- Resilient Music at the Margins, Vols 1–3 by José S. Buenconsejo
Three documentary films offer valuable insight into the intimate lives of several indigenous cultural communities in Southern Mindanao, Palawan, and the Sulu Archipelago in the Philippines and make important contributions to our understanding of the richness, depth, and diversity of Philippine cultures. Songs, instrumental music, dance, and ritual convey deeply personal, social, and spiritual sentiments. This series will not only educate but also cultivate sympathy and empathy for the grace, beauty—and resilience—of rarely seen cultures and individuals against the prevalence of tourist representations and increasing marginalization in their traditional homelands. Although each film focuses on a specific area of the Philippines, chapters are organized thematically by linking music to socially communicative meanings rather than by cultural-linguistic group, instrument type, or musical genre.
Volume 1 offers a window into the daily activities, music, rituals, and mythologies of four indigenous groups that have been experiencing serious change to their environment over several decades. Settlers introduced wetrice cultivation, fish farming, and raising livestock that have degraded the diversity of aquatic life in the lake on which T'boli live, hunt, and gather. Before the arrival of outsiders, T'boli traded with other lumad (collective name for autochthonous groups) such as Manobo Dulangan and Obo people (see Buenconsejo 2002, 2008), also featured in the documentary. With the influx of tourists and tourist-related industries, the natural soundscape of the environment transformed to one infused with the noise of motorized vehicles and electronically amplified sounds. Indigenous languages and traditions are [End Page 142] threatened as Cebuano, the main language of Visayans, and Tagalog, the national language of the Philippines, are spoken with greater frequency, especially among the youth. Because of these major changes, Buenconsejo argues that there has been "deep Visayanization" of the indigenous peoples' lifeways, society, and culture.
The first chapter, "Songs of the Ancestors Duyuy: Managing Emotions through Song," opens with evidence of Visayanization in the land of the T'boli. As Ida, a Manobo Dulangan woman, climbs into a bamboo hut, the delicate sounds of bells on her ankles jingle amid barking dogs, boisterous children, and motorbikes. Ida's lyrics (English translation provided) reflect her love for this special place "made for the Manobo" by the Creator, yet she is deeply saddened. Without specifying the source of her sadness, she instead asks for a decorated comb shaped like "a plain mountain," a symbol of her identity, to be placed on her head. Buenconsejo asks where she learned to sing duyuy, or songs. She answers that instead of expressing anger, her mother would sing. Buenconsejo postulates that singing manages negative emotions, having the effect of "aesthetically transforming raw sentiments like anger to art."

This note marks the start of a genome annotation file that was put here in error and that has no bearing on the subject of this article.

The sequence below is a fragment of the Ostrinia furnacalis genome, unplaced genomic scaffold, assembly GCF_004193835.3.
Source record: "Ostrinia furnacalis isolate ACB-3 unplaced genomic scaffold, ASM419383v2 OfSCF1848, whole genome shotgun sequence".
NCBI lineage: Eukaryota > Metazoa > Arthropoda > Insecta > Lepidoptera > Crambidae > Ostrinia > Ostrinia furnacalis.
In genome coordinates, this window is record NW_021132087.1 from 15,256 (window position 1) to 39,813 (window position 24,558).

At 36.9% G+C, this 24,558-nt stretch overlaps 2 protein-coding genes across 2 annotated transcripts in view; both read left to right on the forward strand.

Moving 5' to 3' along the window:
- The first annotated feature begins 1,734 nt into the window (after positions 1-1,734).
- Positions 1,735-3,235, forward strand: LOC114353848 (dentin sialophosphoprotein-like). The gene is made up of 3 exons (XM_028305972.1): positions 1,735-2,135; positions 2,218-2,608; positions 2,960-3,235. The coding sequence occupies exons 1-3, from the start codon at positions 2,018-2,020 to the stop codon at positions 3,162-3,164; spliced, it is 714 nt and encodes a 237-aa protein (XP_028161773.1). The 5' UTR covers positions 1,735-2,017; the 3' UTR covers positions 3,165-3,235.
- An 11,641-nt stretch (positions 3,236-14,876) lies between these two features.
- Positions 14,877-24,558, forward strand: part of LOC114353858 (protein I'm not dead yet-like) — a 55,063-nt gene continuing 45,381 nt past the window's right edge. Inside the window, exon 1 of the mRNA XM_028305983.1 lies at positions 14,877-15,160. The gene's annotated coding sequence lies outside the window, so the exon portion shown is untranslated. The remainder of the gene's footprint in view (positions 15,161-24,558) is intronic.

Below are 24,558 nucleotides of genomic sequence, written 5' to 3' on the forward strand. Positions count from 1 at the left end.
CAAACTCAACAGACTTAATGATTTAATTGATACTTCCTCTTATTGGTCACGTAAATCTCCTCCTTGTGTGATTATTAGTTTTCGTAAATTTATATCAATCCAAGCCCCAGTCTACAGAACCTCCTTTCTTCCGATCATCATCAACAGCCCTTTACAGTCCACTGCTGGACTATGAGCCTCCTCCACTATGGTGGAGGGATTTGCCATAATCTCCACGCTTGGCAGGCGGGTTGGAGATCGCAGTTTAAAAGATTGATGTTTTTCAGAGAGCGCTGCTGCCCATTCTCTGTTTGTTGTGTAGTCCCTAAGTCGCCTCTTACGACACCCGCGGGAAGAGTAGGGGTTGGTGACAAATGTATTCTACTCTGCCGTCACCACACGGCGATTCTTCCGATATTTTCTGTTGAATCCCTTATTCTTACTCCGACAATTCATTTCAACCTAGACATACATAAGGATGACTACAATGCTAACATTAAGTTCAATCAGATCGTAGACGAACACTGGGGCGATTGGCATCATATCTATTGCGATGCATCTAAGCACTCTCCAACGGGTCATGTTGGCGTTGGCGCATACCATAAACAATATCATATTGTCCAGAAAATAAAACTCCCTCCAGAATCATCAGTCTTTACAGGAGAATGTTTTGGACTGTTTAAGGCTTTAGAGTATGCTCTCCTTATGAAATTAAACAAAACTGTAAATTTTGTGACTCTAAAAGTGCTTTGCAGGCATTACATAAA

We see other kinds of transformation in the film. In chapter 2, "Madal Tahu: Mimesis of the T'boli Creation Myth in Dance," Myrna Pula assists her granddaughter as she changes from jeans and a T-shirt into several layers of traditional dress and decorative adornments. Performing this dance connects a modern young woman to the tradition of her ancestors. Community elders explain how the stomping of feet in the dance embodies the T'boli creation myth, representing how the earth was flattened to create valleys and plains. Artistic interspersing of clips of birds, trees, and the lake provide visual richness to their story. The film consistently shows rather than tells, as there is no narrator to explain each scene.
Chapter 3, "From Work to Play," opens with a man chopping branches that...